The opinion of the court was delivered by: Judge Robert M. Dow, Jr.
MEMORANDUM OPINION AND ORDER
This matter is before the Court on Defendant NAPCO LLC's motion to dismiss Plaintiff's claim for failure to state a claim upon which relief can be granted  pursuant to Federal Rule of Civil Procedure 12(b)(6). Having carefully reviewed the briefs [39, 59, 60], the Court respectfully denies the motion  in its entirety.
This litigation centers on a dispute over property insurance for a consortium of property owners, including Plaintiff Restoration Specialists ("Plaintiff"). The insurance was procured from Defendant Hartford Fire Insurance Co. ("Hartford") with the assistance of Michael Kogen, a licensed insurance agent with McHenry Services, and Defendant NAPCO, LLC ("NAPCO"), an insurance broker. First Amended Complaint ("FAC") ¶ 8. Kogen sent NAPCO a list of property owners and properties to be insured, and NAPCO then sent the list to Defendant Hartford. Id. ¶ 10.
The policy issued by Hartford on March 18, 2003 referred to the consortium of property owners as "MICHAEL AUFRECHT ETAL" and defined the "Insured" as "Michael Aufrecht, et al and any subsidiary, associated or affiliated company, corporation, firm, organization, partnership, joint venture or individual as exists now or is hereafter constituted or acquired, and any other party or interest that is required by contract or other agreement to be named, hereafter referred to as the ' Insured'."FAC ¶¶ 11-12. The Policy also incorporated an exhibit, captioned "Michael Aufrecht, ETAL Schedule of Locations/Values," which included Plaintiff's property at 713 West Wrightwood. Id. ¶ 13. The "agent or broker' s name" listed on the policy is "NAPCO LLC." Id., Ex. C, at 1.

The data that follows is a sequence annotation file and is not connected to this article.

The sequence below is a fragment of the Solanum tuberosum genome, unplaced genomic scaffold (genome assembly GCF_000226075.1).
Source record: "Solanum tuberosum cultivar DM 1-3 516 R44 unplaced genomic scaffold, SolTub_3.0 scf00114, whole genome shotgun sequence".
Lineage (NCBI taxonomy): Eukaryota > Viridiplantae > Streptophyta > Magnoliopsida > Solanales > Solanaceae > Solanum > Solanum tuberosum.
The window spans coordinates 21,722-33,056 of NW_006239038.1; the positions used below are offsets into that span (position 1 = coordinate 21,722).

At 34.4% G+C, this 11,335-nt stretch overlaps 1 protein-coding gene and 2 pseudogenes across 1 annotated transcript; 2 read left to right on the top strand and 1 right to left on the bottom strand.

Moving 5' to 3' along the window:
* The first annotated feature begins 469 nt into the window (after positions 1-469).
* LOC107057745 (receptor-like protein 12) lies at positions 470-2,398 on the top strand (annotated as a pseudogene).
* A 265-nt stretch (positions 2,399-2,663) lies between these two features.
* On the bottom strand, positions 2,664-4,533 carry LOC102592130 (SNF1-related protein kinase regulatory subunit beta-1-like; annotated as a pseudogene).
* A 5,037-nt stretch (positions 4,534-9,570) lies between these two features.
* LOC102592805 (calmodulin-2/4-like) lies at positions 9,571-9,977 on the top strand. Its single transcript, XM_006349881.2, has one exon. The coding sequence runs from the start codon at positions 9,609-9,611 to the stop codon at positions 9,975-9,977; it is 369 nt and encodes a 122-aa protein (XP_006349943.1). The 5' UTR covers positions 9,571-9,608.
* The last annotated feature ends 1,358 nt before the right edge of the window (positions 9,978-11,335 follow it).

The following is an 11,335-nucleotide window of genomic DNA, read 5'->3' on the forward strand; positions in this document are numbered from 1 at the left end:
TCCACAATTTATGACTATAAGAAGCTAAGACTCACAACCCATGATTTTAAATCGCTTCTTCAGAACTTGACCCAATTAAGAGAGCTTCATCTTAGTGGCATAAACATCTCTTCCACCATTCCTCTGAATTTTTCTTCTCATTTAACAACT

On June 29, 2003, the third floor back porch of an apartment building owned by Plaintiff at 713 West Wrightwood collapsed. FAC ¶ 15. Plaintiff tendered a claim to Hartford claiming losses of more than $250,000 from the incident. Id. ¶16. In 2004, Hartford determined the covered loss to be $59,946.37 and, after taking into account Plaintiff's deductible, forwarded Plaintiff a check for $9,946.37. Id. ¶ 18. Plaintiff contested Hartford' s assessment. Id. ¶ 19.